University teachers unpaid, academic activities stalled
Amid a dire situation for unpaid staff, the stage was set for a public demonstration by university teachers and other academic staff in downtown Kabul’s Shahr-e-Naw Park on Wednesday with the media invited. It was put off at the last moment with the organisers – concerned lecturers with support from civil society organisations – declining to state the reasons.
“There are some security concerns for which we have postponed our protest demonstration today,” an organiser told University World News.
A Kabul University lecturer from the literature faculty who asked not to be named, said he and a number of his colleagues were prepared to protest for their rights.
“We have been performing our duties with honesty and discipline every day, but ultimately we are humans and we have our needs, and families to feed,” he said.
The middle-aged lecturer said he had explored all avenues to earn a livelihood but was met with a dead end. Others have quit their teaching jobs to make a living where they can, including doing menial jobs.
“I literally fear starvation, here in the capital Kabul now. Imagine the state of others in far-flung remote corners of the country,” he said, adding that he used to be able to also earn a modest income through writing and editing in the once-robust publishing and media industry.
Afghanistan’s Tolo News reported that at least 18,000 teachers and professors have not received their salaries for months. School teachers across Afghanistan have gone on strike or no longer work in schools, leaving children who are able to attend classes without anyone to teach them. Hundreds of doctors from outlying provinces have also protested outside United Nations offices in Kabul about the non-payment of salaries.
The country has been reeling from backbreaking economic woes, with most economic activities at a standstill amid a dwindling international presence. The international non-recognition of the Taliban government has also led to a freeze of Afghanistan state funds held abroad.
Over US$9 billion worth of Afghanistan’s foreign assets have been frozen by the US after the Taliban gained power in August following the complete withdrawal of foreign forces from the country.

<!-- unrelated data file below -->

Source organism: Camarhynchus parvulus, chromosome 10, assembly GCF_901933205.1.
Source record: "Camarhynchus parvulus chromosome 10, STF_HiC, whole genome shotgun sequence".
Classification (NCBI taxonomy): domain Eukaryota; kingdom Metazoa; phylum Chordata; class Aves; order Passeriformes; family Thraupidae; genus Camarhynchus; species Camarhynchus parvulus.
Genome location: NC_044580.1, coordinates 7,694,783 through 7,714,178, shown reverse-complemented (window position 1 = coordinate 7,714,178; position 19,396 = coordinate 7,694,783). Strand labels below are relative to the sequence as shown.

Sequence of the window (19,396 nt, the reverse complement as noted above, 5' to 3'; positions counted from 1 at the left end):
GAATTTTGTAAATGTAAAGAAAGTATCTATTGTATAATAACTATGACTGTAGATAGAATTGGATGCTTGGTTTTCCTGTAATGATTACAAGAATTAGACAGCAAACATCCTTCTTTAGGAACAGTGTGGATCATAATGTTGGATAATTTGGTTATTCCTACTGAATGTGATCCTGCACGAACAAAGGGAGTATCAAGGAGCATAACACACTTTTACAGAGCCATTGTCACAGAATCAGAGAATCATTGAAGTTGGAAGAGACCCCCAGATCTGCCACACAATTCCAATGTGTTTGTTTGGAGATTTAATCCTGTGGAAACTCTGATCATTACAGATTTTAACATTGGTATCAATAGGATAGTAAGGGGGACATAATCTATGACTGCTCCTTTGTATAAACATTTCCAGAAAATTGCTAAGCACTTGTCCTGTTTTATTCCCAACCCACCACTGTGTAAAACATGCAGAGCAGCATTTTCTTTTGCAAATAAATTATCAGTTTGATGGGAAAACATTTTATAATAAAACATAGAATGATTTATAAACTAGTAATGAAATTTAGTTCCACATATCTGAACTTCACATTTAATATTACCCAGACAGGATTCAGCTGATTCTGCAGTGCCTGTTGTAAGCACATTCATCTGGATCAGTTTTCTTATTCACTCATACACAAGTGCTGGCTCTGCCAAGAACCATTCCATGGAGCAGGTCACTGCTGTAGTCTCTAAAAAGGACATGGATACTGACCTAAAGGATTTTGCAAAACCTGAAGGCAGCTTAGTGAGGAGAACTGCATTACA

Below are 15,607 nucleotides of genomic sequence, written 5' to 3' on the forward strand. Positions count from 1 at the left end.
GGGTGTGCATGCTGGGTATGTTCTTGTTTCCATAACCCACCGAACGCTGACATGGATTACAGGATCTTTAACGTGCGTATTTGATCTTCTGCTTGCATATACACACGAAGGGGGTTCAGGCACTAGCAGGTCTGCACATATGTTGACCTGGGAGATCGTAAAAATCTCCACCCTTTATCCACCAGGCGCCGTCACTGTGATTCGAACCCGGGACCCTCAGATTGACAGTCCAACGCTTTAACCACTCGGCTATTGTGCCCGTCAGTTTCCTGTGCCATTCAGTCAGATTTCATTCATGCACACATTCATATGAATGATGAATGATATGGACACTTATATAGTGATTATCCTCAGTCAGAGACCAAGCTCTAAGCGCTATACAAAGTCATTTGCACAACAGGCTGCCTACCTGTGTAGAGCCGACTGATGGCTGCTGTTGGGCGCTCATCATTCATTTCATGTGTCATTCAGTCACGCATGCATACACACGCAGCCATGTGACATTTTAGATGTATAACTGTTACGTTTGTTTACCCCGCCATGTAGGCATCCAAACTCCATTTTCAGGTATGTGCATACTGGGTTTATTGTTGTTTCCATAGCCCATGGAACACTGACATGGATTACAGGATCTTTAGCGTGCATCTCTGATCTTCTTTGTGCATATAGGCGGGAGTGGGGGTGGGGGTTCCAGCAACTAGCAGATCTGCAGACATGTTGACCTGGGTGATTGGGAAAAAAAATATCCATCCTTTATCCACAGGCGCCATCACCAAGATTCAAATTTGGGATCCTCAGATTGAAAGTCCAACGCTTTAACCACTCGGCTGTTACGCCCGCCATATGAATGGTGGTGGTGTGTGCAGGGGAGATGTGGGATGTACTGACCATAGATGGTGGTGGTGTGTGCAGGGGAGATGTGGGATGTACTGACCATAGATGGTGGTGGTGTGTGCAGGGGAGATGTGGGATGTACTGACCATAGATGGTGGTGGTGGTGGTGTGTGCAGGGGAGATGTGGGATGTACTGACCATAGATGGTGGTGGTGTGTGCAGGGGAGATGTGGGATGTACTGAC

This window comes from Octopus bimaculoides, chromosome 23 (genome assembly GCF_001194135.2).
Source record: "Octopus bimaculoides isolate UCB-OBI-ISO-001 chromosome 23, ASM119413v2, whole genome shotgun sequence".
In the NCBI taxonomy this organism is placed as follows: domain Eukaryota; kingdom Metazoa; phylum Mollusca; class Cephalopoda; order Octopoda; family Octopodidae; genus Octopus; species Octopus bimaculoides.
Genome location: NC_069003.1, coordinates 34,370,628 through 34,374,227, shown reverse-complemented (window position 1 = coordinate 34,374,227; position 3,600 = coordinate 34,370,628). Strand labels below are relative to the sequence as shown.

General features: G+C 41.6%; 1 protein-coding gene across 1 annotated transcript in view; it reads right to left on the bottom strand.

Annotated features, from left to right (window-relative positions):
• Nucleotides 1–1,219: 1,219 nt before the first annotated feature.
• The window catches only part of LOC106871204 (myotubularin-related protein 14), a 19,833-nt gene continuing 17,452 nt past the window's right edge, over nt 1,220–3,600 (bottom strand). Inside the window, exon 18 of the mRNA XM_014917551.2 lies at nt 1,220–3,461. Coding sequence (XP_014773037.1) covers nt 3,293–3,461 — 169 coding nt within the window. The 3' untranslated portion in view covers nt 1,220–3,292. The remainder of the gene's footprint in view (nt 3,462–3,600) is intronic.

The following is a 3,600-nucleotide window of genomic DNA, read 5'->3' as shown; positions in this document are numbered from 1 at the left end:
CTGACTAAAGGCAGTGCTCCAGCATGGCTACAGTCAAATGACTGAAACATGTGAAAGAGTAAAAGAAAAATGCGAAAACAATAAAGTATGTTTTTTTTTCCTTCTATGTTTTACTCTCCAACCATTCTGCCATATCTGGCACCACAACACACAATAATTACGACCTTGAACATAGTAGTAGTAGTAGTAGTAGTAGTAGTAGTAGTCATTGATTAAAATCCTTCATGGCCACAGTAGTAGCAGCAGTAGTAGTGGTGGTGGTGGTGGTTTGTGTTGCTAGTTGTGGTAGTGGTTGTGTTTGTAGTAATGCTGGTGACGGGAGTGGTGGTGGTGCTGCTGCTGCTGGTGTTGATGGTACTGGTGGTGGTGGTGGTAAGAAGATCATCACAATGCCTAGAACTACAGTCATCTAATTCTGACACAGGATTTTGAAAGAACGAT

Promise to pay pending salaries
Earlier, in November, the Taliban-run Ministry of Finance announced that pending salaries from the past three months would be paid to all government employees in one go, including teachers and lecturers at public universities.
Ahmad Wali Haqmal, spokesman for the finance ministry, told a news conference in Kabul a “regular mechanism” would be put in place to pay all government civil servants their unpaid salaries and pending pensions.
Accusing the previous government under former president Ashraf Ghani of corruption, the Taliban official said over 60,000 pensioners had not been paid their dues for a year.
This followed the United Nations and Germany promising to pay salaries of health workers and school teaching staff in Afghanistan, bypassing the Taliban government. The UN and UNICEF (the UN children’s fund) have said that a mechanism first needs to be set up to register teachers and health workers who need to be paid.
University lecturers said they were hopeful they would be paid their salaries but were also concerned about long-term issues such as dealing with the hardliners on academic and other matters.
Continued barriers to resumption of studies
Taliban Deputy Minister of Information and Culture Zabihullah Mujahid said on 25 November that all girls’ schools and universities would re-open in the next academic year (early 2022) in accordance with Islamic rules.
However, sources in the Afghan Ministry of Higher Education told University World News major issues hinder the resumption of studies at universities – the Taliban’s undeterred ambitions to impose a gender-based segregation policy, which is proving thorny to implement due to a lack of funds, acceptance by the public and students, and a lack of female teachers.
Another reason remains how to accommodate new incoming students while those in the final years still wait to graduate.
To the frustration of academics and students, the Taliban-appointed Deputy Minister of Higher Education Lutfullah Khairkhwa earlier this week said that “apart from studies”, other activities were underway in universities.
“For example, teachers are doing their research work, administrative staff are showing up every day and attendance is taken regularly, and work is underway for their [teachers’] promotions,” he claimed on state broadcaster Radio Television Afghanistan.
He went on to say the Islamic Emirate (Taliban government) was determined to arrange for the graduation ceremony of final semester students, with a number of “alternative mechanisms” under consideration to make up for the lost time and lessons.
“The most concerned are final semester students about their passing out [graduation], but they need not worry,” said Khairkhwa, while admitting: “We have not finalised a strategy, out of a number of ways under consideration.”
Driven by mounting student demand for education, some private universities resumed classes on 6 September 2021, accepting Taliban demands such as raising barriers inside classrooms to segregate male and female students. Many students have stayed away, and public institutions have not yet been able to resume.